Brain Breaks

Home schooling struggles are something most parents and children can now relate to. Children with learning and thinking differences have these struggles every day and can make homework extra frustrating and harder to get through. It’s good for all children to know how to refresh and refocus when home schooling or homework gets tough.


Brain breaks during homework or lengthy chores can help relieve that frustration. They can also help children learn to self-regulate and self-monitor when they’re getting fed up or losing track of what they’re doing.

Brain breaks can include physical activities or relaxing, quiet activities. It’s important to pre-plan brain breaks and set ground rules with your child.


A brain break is just what it sounds like—a break from whatever children are focusing on. Short brain breaks during work time have been shown to have real benefits. They reduce stress and frustration and increase attention and productivity.


The key is to take them before fatigue, distraction or lack of focus set in. For infant school children, that’s typically after 10 to 15 minutes of work. At that point, they may need a three- to five-minute break. Primary and secondary school children can work for longer—up to 20 to 30 minutes before a break.


The goal of brain breaks for children is to help their brains shift focus. Sometimes that means getting up and moving, especially if your child has been sitting for a while. Exercise increases blood flow to the brain, which helps with focus and staying alert. It also reduces stress and anxiety, making it easier to focus on important tasks.


Research has also shown that children learn more quickly after they’ve exercised. In one study, children were 20%  faster at learning vocabulary words after they’d exercised than when they hadn’t.


Brain breaks don’t always have to be active. Relaxing, quiet activities can have similar benefits. They may also be a better option for children who can get overstimulated by a physical brain break. Active breaks may make it tougher for these children to settle back down to do homework.


Asking children to do a short, guided meditation exercise, directed drawing, doodling or quiet stretching can work, too. Just a few minutes can be enough time to give the overworked area of the brain time to recharge.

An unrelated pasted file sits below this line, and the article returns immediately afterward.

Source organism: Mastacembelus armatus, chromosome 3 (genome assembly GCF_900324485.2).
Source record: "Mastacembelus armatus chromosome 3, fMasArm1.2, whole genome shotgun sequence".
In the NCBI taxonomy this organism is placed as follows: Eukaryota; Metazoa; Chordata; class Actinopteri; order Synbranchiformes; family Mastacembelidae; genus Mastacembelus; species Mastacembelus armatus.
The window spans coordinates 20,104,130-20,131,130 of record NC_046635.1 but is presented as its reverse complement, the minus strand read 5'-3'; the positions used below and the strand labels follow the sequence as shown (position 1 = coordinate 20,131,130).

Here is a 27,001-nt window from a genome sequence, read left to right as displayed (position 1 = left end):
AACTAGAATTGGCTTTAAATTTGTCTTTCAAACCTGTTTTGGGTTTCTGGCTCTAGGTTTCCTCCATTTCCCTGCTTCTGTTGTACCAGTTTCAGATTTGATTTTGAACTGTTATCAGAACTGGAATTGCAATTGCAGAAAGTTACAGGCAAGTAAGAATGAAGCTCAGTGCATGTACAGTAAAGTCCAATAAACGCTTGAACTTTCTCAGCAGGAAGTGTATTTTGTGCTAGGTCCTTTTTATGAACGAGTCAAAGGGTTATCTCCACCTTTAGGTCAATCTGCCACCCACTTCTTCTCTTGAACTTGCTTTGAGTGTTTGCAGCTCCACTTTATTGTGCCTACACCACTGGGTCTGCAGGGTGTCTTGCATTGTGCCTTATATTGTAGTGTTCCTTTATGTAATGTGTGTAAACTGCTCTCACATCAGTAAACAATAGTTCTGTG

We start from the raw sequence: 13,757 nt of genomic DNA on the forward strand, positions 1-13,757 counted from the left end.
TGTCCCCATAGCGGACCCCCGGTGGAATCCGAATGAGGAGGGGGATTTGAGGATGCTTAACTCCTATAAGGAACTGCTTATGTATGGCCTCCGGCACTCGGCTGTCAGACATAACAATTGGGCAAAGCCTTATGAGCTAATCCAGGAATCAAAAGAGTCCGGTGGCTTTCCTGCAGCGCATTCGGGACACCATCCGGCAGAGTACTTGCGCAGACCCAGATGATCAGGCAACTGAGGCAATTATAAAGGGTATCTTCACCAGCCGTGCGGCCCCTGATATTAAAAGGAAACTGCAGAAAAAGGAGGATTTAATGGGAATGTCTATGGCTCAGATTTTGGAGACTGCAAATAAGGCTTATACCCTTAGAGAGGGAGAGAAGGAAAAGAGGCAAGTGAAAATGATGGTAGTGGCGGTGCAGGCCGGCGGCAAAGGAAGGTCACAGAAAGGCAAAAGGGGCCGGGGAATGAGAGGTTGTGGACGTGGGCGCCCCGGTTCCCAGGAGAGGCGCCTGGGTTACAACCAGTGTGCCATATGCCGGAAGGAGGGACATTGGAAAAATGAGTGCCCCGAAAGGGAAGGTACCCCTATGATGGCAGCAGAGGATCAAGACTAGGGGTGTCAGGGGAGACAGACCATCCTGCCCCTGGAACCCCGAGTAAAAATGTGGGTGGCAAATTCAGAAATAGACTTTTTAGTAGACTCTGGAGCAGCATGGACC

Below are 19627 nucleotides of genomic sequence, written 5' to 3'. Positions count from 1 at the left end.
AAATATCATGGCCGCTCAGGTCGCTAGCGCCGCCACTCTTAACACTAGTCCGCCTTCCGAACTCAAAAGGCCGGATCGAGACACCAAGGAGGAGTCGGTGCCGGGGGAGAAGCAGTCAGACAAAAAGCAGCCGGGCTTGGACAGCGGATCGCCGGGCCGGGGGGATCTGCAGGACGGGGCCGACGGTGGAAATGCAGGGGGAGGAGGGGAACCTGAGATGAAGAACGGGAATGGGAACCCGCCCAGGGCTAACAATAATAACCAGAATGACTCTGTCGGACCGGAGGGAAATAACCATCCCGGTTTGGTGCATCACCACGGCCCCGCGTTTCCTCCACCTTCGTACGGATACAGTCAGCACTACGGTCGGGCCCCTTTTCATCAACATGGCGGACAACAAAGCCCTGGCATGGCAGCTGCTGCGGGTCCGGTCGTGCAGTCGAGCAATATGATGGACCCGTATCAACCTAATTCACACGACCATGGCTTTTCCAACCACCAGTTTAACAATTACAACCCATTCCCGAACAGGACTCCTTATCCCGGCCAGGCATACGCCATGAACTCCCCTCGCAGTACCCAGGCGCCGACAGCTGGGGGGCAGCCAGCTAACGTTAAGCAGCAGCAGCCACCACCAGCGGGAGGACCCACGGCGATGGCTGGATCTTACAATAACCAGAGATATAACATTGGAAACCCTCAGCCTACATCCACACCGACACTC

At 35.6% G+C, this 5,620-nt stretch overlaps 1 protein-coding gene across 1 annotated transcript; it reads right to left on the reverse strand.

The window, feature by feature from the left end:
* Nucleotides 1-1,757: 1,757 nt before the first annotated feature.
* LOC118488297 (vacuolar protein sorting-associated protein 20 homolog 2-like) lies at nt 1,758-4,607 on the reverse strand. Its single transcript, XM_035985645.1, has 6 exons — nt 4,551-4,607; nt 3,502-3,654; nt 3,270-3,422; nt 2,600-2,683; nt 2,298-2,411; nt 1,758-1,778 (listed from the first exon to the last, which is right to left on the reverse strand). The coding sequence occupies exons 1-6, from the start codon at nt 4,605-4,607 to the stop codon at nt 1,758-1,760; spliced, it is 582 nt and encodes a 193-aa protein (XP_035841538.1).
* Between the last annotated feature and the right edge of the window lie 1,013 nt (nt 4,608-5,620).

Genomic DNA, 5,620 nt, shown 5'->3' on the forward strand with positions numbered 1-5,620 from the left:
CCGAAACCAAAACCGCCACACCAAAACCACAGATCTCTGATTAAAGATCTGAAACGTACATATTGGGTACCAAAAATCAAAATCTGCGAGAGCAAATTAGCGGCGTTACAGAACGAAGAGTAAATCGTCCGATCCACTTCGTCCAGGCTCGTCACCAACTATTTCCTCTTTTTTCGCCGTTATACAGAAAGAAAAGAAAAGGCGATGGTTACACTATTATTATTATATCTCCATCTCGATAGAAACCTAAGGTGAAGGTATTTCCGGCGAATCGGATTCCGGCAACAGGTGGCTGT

To make a brain break effective for your child, there are a few things to consider. First, you’ll want to make sure it’s an actual break. Moving from homework to an activity that feels like more work won’t help your child stay focused. Make sure your child takes brain breaks before fatigue and distraction set in.


For children who need quiet and relaxation, a brain break can be as simple as actively sitting still. While they do that, kids can also take a minute to feel their heartbeat.


For children who need activity, taking a “dance break” is a fun way to refocus and refresh.


Examples of typical physical activities

  • Stretching breaks that include yoga poses (dog, cat, cow, bug, rock) and animal walks (walk like a bear, hop like a frog, stand like a flamingo, fly like a bird)
  • Wall push-ups
  • Regular push-ups
  • Yoga ball activities
  • Sit-ups
  • Running on the spot as fast as possible
  • Cross crawls (touch hand to opposite knee)
  • Rocket ship jumps (bending down, touching toes and bouncing while counting down from 10, then blast off)
  • Snow angels on the floor


Your child may also benefit from activities often used as part of a sensory diet. These might be oral-motor activities like chewing on a crunchy snack or doing tactile activities, like using play dough.


How to Plan Brain Breaks


Whatever activities you use, it’s important to do some pre-planning with your child. That includes setting ground rules around the purpose of a brain break.


For some children, a brain break may need to happen when they’re getting frustrated or distracted. For others, it may be a reward for staying on task for a certain amount of time. Or, it may be a step on the way to accomplishing a larger goal. (For example, taking a break after 10 minutes of silent reading to make sure your child is able to finish 30 minutes of reading.)


Interval breaks: Younger children tend to benefit from taking breaks at timed intervals. For instance, your child might work for five minutes and then take a two-minute break. You can use a timer to help your child understand how much time is passing. It helps kids learn what they can do in a set amount of time. Give specific instructions about how long the break will last and explain the activity. Then start the timer. The timer provides a built-in warning that the break is winding down. You can also use verbal reminders like, “Wasn’t that fun? Now it’s time to get back to your homework!”


Ratio breaks: Older children tend to benefit from taking breaks that are tied to a certain number of behaviours. For instance, once the maths homework is complete, your child might take a five- or 10-minute brain break before moving on to English homework or after completing five out of 10 maths problems. Brain breaks can help reduce anxiety. And being able to return to a task and get it done can build self-confidence and self-esteem. It can also show children that there are lots of ways to work on challenges and stay motivated.


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